At work we are using Xamarin.iOS for our apps. We frequently have to fight it's disadvantages, namely it's memory leak issues where strong cyclic references keep objects alive and prevent them from being GC'ed just because someone somewhere forgot to set a property to null before discarding a view controller. We previously used reflection to iterate through all properties and fields to set them to null however our heavy use of reflection in cleanup code lead to some performance slow downs as well as bugs where someone forgot to check for value types and tried to assign null to them. Instead of going crazy with reflection I thought about just memset-ing the whole object to 0x0 like this:

public static class ReferenceDestructor
    /// <summary>
    /// Sets everything to <see langword="null"/>.
    /// </summary>
    /// <typeparam name="T"></typeparam>
    /// <param name="target"></param>
    public static unsafe void DestroyAllReferencesUnsafe<T>(T? target) where T : class
        if (target is not null)
            // don't go crazy with reflection here. We just zero the whole object.
            // pin the target object in memory.
            using PinnedHandle pinnedHandle = new(target);

            // get size of managed object
            int unsafeManagedSize = Unsafe.SizeOf<T>();

            // basically get a pointer to *managed* memory.
            void* objectAddress = (void*)pinnedHandle.GCHandle.AddrOfPinnedObject();

            // Set unsafeManagedSize bytes at objectAddress to zero, zero-ing the whole object and setting all
            // properties and fields to null or 0 or whatever.
            Unsafe.InitBlock(objectAddress, 0x0, (uint)unsafeManagedSize);

Now apart from the liberal usage of unsafe and pointers, I wonder if this is a viable solution to solve the problem? Being only a four-liner it is certainly shorter than iterating over every field and property with reflection, having to deal with readonly or init-only access modifiers.

  • 1
    \$\begingroup\$ That's a pretty neat hack... if it works. Did you try it in production ;-P Anaways, could you tell me where I can find the PinnedHandle, cannot figure this one out or is it some Xamarin thingy? \$\endgroup\$
    – t3chb0t
    Commented Dec 31, 2021 at 21:43
  • 1
    \$\begingroup\$ I'm no Xamarin dev but I'm highly suspicious of needing to go this route and wondering if this isn't a matter of reckless memory management that should be avoided instead of worked around. I'm hard-pressed to believe that Xamarin is this incapable of letting its garbage be collected. \$\endgroup\$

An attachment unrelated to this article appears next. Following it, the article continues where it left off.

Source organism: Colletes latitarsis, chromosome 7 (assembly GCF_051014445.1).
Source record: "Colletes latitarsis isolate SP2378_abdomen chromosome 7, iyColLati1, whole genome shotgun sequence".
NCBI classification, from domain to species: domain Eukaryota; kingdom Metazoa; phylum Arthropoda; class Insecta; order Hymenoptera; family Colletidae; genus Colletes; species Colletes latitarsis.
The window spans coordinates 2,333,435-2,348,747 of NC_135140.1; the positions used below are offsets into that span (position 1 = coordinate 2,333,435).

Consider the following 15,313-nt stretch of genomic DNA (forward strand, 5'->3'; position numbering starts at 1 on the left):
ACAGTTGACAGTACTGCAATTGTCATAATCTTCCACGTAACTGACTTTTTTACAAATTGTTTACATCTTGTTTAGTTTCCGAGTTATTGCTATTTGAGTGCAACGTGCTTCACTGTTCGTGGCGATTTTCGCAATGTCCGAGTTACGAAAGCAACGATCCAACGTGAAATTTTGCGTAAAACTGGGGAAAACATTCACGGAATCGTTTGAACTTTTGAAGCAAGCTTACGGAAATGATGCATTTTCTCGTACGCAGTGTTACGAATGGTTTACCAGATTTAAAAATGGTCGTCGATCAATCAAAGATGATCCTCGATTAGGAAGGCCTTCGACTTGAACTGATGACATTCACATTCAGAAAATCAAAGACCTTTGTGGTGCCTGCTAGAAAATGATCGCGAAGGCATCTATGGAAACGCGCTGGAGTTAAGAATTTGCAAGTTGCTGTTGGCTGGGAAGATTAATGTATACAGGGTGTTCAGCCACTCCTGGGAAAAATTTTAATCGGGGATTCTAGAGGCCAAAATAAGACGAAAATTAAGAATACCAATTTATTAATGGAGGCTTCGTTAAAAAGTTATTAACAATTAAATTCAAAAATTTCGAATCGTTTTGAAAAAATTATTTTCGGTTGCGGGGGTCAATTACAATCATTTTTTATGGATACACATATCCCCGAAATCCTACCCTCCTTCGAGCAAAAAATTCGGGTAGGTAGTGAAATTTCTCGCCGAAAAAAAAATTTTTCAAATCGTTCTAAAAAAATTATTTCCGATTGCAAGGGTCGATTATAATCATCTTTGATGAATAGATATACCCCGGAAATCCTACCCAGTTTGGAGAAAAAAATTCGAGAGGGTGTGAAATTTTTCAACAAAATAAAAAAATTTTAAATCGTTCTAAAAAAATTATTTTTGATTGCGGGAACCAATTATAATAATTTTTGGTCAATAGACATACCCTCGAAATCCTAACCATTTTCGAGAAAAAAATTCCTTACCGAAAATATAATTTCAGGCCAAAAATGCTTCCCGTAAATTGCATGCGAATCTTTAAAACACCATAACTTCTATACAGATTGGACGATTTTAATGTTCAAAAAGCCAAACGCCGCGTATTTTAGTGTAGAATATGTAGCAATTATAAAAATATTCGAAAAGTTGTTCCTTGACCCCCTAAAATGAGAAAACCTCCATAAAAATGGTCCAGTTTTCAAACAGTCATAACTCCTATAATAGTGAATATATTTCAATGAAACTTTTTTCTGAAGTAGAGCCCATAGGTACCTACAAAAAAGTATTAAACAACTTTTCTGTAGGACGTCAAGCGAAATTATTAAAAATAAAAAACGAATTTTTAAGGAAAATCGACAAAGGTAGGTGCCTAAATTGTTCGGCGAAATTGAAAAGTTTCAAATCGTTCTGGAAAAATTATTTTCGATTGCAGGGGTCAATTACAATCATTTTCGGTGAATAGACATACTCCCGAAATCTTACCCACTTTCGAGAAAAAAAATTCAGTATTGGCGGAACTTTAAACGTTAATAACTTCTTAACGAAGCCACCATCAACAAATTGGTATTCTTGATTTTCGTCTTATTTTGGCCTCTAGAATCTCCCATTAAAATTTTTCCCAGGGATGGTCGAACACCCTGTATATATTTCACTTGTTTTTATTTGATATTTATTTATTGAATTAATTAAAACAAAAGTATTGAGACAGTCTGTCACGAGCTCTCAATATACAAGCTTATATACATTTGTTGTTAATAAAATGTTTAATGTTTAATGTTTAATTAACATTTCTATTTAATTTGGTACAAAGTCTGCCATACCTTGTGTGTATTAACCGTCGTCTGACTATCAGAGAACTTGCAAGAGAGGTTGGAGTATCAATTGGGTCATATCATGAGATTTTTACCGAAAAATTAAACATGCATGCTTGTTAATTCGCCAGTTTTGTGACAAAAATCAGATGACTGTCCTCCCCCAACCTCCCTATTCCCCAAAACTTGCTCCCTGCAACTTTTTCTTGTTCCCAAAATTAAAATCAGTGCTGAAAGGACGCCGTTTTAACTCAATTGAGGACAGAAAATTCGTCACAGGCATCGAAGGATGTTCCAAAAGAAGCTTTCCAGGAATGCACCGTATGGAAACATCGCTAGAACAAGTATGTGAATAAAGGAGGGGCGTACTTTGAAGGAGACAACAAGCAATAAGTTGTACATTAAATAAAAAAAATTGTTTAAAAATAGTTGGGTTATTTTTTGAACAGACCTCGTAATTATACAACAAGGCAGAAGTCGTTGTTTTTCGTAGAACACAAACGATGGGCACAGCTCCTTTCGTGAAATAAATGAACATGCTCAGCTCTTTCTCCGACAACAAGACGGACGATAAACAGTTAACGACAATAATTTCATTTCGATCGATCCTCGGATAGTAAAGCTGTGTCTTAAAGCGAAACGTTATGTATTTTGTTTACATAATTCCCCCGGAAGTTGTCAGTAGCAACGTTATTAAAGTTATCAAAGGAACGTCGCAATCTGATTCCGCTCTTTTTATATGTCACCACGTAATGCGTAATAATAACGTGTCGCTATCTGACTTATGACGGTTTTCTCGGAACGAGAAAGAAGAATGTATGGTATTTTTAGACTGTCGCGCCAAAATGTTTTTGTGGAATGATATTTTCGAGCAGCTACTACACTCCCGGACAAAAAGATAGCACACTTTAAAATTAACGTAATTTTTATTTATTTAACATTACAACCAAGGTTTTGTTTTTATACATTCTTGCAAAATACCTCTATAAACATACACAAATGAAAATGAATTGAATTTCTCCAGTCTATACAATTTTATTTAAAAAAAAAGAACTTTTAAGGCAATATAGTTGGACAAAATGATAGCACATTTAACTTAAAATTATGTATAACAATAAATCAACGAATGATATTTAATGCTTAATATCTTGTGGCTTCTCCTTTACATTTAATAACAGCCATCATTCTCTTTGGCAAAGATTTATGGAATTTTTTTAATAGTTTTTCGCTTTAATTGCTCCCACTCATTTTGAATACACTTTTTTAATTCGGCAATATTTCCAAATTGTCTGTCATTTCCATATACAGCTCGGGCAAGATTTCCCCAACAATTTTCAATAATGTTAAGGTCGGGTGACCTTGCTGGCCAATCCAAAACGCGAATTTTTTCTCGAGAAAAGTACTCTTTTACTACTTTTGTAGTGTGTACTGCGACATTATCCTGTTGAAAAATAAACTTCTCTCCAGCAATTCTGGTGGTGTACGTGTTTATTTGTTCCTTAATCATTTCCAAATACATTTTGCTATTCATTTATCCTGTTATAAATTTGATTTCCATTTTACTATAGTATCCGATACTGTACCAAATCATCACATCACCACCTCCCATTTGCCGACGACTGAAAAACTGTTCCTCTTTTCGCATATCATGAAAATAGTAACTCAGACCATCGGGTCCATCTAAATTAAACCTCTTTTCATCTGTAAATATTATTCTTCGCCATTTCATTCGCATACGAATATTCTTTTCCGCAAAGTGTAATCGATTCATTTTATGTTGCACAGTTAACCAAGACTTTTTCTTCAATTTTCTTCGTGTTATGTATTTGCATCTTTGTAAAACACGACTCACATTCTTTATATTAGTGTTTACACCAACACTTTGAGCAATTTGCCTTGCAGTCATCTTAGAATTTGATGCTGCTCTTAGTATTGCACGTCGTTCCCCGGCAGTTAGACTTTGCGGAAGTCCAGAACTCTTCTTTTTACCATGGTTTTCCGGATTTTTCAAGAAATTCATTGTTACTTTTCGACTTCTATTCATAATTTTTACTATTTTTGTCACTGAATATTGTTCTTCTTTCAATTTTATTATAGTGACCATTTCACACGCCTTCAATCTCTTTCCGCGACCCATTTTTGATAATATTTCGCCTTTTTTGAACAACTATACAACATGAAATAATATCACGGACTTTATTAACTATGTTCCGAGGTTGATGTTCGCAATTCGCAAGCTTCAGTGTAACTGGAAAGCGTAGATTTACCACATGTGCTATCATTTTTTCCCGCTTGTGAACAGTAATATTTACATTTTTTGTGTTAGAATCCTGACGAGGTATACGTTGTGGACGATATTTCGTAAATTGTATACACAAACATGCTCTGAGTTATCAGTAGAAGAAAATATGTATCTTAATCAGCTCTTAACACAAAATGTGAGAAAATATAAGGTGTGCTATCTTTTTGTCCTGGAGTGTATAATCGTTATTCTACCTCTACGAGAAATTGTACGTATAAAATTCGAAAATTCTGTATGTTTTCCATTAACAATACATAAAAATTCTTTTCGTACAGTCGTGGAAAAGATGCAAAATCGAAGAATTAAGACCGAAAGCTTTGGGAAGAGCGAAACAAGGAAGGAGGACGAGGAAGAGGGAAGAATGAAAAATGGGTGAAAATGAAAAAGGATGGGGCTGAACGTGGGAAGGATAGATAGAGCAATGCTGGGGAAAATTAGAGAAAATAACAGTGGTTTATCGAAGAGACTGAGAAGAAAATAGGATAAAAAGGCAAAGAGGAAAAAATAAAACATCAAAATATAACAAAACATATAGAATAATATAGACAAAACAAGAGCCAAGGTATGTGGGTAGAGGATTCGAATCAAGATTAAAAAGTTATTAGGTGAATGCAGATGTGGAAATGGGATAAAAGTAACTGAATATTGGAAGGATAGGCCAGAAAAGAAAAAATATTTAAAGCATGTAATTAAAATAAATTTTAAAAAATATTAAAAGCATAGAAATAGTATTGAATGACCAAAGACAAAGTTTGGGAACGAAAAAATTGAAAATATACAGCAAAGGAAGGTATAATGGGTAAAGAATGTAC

– Flater
    Commented Feb 3, 2022 at 15:56
  • \$\begingroup\$ @Flater You raise an important point. Further, what happens if one of the objects referenced by target is an unmanaged resource? Surely this isn't a safe way of disposing of/releasing those resources. \$\endgroup\$
    – Mike Hofer
    Commented Feb 4, 2022 at 13:41

1 Answer 1


If I understand the Garbage Collector properly, setting an object instance to null doesn't actually release its memory. That won't happen until a GC.Collect occurs, which, according to Understanding Garbage Collection in .NET on C# Corner, is triggered under these conditions:

  1. The system has low physical memory and gets notification from OS.
  2. The threshold for an object on heap surpasses; the threshold is not constant but it keeps changing as the process runs.
  3. GC.Collect is called but it is required in rare cases because Garbage Collection runs continuously and in parallel with processes.

Essentially, either there's too much pressure on the heap, there's not enough free contiguous memory to allocate a newly requested object, or someone called GC.Collect directly (not advisable). In these situations, heap fragmentation is a fairly common culprit.

Having said all that, I'm not entirely certain what effect your solution would have on the garbage collector. Somewhere in memory, there's a reference pointing to the zeroed-out object. That reference may be referenced by other objects. As long as that reference is still in use, it won't be released by the garbage collector, even if its contents are zeroed out.

  • \$\begingroup\$ "it won't be released by the garbage collector, even if its contents are zeroed out" I think you've inverted the goal here. I suspect the goal is to set properties to null so that the objects that were being referenced in those properties are no longer referenced and can be collected. Not so the "parent" can be collected (unless all of its parents get zeroed out as well). \$\endgroup\$
    – Flater
    Commented Feb 3, 2022 at 15:55
  • \$\begingroup\$ @Flater That is entirely possible. In retrospect, zeroing out the object would be a brute-force mechanism for releasing any references it has to objects on the heap; however, those objects would still remain on the heap until a GC ran. \$\endgroup\$
    – Mike Hofer
    Commented Feb 3, 2022 at 16:15

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